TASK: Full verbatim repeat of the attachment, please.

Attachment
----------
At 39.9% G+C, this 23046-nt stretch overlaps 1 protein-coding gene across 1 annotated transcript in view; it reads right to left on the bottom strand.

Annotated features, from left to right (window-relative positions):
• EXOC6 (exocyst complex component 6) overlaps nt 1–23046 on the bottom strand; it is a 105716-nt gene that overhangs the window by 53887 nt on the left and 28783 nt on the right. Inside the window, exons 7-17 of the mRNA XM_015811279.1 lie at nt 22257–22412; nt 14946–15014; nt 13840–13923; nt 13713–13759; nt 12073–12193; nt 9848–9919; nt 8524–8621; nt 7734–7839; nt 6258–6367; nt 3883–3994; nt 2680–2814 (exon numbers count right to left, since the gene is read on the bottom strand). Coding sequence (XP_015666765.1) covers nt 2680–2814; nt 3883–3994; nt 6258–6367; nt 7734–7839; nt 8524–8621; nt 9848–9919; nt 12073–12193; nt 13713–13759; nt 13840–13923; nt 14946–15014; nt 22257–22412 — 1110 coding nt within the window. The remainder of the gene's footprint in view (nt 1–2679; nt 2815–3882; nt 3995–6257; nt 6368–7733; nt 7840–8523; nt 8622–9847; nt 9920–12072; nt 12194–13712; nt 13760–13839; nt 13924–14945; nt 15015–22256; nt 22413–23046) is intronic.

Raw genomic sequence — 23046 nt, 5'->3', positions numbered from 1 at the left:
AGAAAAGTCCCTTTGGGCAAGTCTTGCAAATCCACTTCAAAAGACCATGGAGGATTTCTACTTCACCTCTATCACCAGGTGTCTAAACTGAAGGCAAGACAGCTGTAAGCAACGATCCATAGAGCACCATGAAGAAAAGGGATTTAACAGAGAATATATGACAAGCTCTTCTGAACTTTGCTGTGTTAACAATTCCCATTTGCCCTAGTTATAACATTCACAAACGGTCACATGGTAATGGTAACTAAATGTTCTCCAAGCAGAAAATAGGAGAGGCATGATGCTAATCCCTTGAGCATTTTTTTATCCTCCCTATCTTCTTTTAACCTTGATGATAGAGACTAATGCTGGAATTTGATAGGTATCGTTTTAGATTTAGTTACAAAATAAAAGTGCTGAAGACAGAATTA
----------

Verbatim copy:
At 39.9% G+C, this 23046-nt stretch overlaps 1 protein-coding gene across 1 annotated transcript in view; it reads right to left on the bottom strand.

Annotated features, from left to right (window-relative positions):
• EXOC6 (exocyst complex component 6) overlaps nt 1–23046 on the bottom strand; it is a 105716-nt gene that overhangs the window by 53887 nt on the left and 28783 nt on the right. Inside the window, exons 7-17 of the mRNA XM_015811279.1 lie at nt 22257–22412; nt 14946–15014; nt 13840–13923; nt 13713–13759; nt 12073–12193; nt 9848–9919; nt 8524–8621; nt 7734–7839; nt 6258–6367; nt 3883–3994; nt 2680–2814 (exon numbers count right to left, since the gene is read on the bottom strand). Coding sequence (XP_015666765.1) covers nt 2680–2814; nt 3883–3994; nt 6258–6367; nt 7734–7839; nt 8524–8621; nt 9848–9919; nt 12073–12193; nt 13713–13759; nt 13840–13923; nt 14946–15014; nt 22257–22412 — 1110 coding nt within the window. The remainder of the gene's footprint in view (nt 1–2679; nt 2815–3882; nt 3995–6257; nt 6368–7733; nt 7840–8523; nt 8622–9847; nt 9920–12072; nt 12194–13712; nt 13760–13839; nt 13924–14945; nt 15015–22256; nt 22413–23046) is intronic.

Raw genomic sequence — 23046 nt, 5'->3', positions numbered from 1 at the left:
AGAAAAGTCCCTTTGGGCAAGTCTTGCAAATCCACTTCAAAAGACCATGGAGGATTTCTACTTCACCTCTATCACCAGGTGTCTAAACTGAAGGCAAGACAGCTGTAAGCAACGATCCATAGAGCACCATGAAGAAAAGGGATTTAACAGAGAATATATGACAAGCTCTTCTGAACTTTGCTGTGTTAACAATTCCCATTTGCCCTAGTTATAACATTCACAAACGGTCACATGGTAATGGTAACTAAATGTTCTCCAAGCAGAAAATAGGAGAGGCATGATGCTAATCCCTTGAGCATTTTTTTATCCTCCCTATCTTCTTTTAACCTTGATGATAGAGACTAATGCTGGAATTTGATAGGTATCGTTTTAGATTTAGTTACAAAATAAAAGTGCTGAAGACAGAATTA